Ocean Action Hub

Land-based sources (such as agricultural run-off, discharge of nutrients and pesticides and untreated sewage including plastics) account for approximately 80% of marine pollution, globally. Marine habitats worldwide are contaminated with man-made debris. Oil spills remain a concern, though actual spills have decreased steadily for several decades. SDG 14.1 calls for the prevention and significant reduction of marine pollution of all kinds, in particular from land-based activities, including marine debris and nutrient pollution, by 2025.

Excessive nutrients from sewage outfalls and agricultural runoff have contributed to the increasing incidence of low oxygen (hypoxic) areas known as dead zones, where most marine life cannot survive, resulting in the collapse of some ecosystems. There are now close to 500 dead zones with a total global surface area of over 245,000 km², roughly equivalent to that of the United Kingdom. The excess nitrogen can also stimulate the proliferation of seaweeds and microorganisms and cause algal blooms. Such blooms can be harmful (HABs), causing massive fish kills, contaminating seafood with toxins and altering ecosystems.

Litter can accumulate in huge floating garbage patches or wash up on the coasts. Light, resistant plastics float in the Ocean, releasing contaminants as they break down into micro-particles that animals mistake for food. Fish and birds can choke on these particles, get sick as they accumulate toxins in their stomachs, or become entangled in larger debris.

As the world saw in 2010, the Gulf of Mexico deep-water oil spill had a devastating effect on the entire marine ecosystem, as well as the populations that depend on the marine areas for their livelihoods. Smaller oil spills happen every day, due to drilling incidents or leaking motors, negatively impacting birds, marine mammals, algae, fish and shellfish.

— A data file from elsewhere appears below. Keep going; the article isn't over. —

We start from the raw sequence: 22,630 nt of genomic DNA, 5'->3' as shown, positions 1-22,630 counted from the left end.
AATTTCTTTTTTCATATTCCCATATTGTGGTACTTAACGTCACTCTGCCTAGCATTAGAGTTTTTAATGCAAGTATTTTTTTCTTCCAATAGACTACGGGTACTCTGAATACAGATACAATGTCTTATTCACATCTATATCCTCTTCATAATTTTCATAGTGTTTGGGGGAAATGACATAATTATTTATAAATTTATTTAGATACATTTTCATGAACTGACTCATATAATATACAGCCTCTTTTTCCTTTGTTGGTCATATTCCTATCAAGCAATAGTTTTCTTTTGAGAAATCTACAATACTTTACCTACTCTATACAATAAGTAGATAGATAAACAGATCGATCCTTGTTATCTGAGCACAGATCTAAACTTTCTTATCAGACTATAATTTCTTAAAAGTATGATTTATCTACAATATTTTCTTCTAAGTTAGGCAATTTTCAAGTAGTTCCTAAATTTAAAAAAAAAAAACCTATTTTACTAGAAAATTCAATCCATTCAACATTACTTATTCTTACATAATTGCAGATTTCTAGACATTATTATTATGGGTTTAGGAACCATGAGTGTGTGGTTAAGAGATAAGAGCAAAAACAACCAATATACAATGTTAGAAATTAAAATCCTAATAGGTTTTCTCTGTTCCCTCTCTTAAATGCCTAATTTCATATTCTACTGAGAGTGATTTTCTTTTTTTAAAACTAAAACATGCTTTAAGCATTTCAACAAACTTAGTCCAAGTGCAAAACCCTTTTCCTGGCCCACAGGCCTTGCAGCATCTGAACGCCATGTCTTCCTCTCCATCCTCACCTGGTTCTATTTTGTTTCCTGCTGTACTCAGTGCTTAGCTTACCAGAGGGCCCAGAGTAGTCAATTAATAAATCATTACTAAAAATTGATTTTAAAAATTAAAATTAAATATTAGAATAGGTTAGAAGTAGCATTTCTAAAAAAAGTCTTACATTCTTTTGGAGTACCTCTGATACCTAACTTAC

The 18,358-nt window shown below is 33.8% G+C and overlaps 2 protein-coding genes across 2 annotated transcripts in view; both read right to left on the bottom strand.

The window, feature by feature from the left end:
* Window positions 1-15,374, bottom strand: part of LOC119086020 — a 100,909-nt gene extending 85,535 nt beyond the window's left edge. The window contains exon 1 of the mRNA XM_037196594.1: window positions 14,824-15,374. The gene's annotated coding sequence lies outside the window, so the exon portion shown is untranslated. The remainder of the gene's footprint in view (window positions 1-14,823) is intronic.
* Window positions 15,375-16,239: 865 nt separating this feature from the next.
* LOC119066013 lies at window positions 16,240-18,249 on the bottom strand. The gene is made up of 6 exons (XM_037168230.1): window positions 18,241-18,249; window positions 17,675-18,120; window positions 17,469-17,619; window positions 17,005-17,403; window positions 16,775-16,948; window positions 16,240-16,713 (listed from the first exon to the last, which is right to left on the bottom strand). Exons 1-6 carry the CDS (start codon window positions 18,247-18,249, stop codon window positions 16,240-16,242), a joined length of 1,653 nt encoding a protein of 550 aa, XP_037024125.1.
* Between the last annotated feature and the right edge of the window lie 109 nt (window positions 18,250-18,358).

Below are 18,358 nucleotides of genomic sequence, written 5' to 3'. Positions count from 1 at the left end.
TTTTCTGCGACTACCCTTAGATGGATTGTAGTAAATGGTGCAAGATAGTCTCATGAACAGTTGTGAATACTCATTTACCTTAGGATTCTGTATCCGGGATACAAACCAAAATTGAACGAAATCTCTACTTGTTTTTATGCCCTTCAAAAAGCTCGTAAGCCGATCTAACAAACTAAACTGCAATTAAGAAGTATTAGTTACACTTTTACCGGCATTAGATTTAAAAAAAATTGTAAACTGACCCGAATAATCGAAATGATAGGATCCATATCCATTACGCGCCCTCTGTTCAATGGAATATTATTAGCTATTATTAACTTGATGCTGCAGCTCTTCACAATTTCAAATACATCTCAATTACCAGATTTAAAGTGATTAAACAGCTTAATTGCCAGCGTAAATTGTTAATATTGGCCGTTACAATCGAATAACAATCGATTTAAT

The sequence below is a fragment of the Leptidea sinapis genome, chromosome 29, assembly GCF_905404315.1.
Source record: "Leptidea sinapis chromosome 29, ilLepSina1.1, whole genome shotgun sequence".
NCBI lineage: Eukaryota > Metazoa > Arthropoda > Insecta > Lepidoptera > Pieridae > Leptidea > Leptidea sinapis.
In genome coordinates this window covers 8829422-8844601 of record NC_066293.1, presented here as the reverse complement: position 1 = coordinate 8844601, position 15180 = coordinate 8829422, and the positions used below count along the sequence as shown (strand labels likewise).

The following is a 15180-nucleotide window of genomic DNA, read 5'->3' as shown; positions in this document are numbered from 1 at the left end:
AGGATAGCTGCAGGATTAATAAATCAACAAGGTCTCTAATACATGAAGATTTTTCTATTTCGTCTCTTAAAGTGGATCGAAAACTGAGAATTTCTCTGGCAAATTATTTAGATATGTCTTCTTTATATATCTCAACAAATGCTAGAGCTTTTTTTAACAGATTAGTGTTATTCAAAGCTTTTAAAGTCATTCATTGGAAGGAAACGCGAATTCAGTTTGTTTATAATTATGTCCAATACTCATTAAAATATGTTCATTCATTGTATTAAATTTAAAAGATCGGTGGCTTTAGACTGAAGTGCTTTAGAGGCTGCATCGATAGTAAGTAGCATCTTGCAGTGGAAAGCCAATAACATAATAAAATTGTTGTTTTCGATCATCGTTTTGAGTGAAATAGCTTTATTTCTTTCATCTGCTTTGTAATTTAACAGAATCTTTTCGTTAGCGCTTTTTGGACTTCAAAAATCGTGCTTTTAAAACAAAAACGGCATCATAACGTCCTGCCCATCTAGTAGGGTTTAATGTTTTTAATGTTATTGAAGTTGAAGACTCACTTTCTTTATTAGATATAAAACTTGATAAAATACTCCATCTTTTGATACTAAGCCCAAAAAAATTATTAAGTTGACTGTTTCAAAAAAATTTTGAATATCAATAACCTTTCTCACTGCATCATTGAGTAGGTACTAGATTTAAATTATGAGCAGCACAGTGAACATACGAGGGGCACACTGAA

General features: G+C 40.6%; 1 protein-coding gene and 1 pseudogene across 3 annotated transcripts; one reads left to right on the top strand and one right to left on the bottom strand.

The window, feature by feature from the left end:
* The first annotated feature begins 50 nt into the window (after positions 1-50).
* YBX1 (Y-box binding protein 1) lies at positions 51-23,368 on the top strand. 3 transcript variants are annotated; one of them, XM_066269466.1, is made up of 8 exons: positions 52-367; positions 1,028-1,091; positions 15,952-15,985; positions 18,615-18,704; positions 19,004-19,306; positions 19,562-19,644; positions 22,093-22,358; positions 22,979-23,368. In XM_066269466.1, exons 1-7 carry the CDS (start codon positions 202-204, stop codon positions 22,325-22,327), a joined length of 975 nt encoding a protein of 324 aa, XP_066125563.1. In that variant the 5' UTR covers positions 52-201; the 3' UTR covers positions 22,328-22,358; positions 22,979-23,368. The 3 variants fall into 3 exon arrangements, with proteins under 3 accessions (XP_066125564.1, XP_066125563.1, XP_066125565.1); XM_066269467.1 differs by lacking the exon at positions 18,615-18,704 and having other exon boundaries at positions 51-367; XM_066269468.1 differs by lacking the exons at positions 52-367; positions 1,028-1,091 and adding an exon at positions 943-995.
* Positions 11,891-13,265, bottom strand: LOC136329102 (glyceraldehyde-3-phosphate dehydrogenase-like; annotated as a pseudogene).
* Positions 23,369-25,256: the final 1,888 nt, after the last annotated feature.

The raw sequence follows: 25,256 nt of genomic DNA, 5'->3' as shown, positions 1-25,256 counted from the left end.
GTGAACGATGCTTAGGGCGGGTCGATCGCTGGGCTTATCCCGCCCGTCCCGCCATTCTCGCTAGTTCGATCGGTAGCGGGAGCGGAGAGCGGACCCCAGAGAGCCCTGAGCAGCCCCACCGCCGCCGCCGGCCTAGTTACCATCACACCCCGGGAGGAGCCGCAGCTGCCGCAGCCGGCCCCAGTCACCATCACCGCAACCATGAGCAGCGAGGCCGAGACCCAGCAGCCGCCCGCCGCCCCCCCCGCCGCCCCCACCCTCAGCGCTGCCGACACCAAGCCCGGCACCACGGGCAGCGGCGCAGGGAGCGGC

SOURCE: UNESCO website

Latest

Eight million tons. That’s a lot of plastic to swallow, and a lot of straws to bear even if you’re the world’s oceans (yes, who knew we use 300 million plastic straws a day?).

Official
The Blue Planning training course aims to strengthen practical planning and...
Approved

Going green is easier than you think. There are little things you can do every day to help reduce greenhouse gases and make a less harmful impact on the environment.

Official

The global ocean community has generated a wealth of innovative, practical, “on-the-ground” solutions which successfully help to overcome challenges to healthy ecosystems, sustainable

Official

On June 22nd 2016, The Ocean Cleanup unveiled its Prototype in Scheveningen harbor, the Netherlands. 

Official

Plastic is a huge problem in the oceans, but engineers and research groups are working on how to deal with it. Hank describes some of the leading proposed solutions. 

Official

05-jun-2016 - En el marco de la conmemoración del Día Mundial del Medio Ambiente, se realizó el cierre de la campaña de limpieza más grande en Guatemala, Limpiemos Nuestra Guatemala 2016.

Approved
This report presents a compelling opportunity to increase the system...
Official
50 success stories of technical, scientific and policy solutions for oceans,...
Approved

Did you know that a staggering 250 million metric tons of plastic could make its way to the ocean in the next 10 years?

Official

We’ve all been told that we should recycle plastic bottles and containers. But what actually happens to the plastic if we just throw it away? Emma Bryce traces the life cycles of three different plastic bottles, shedding light on the dangers these disposables present to our world.

Official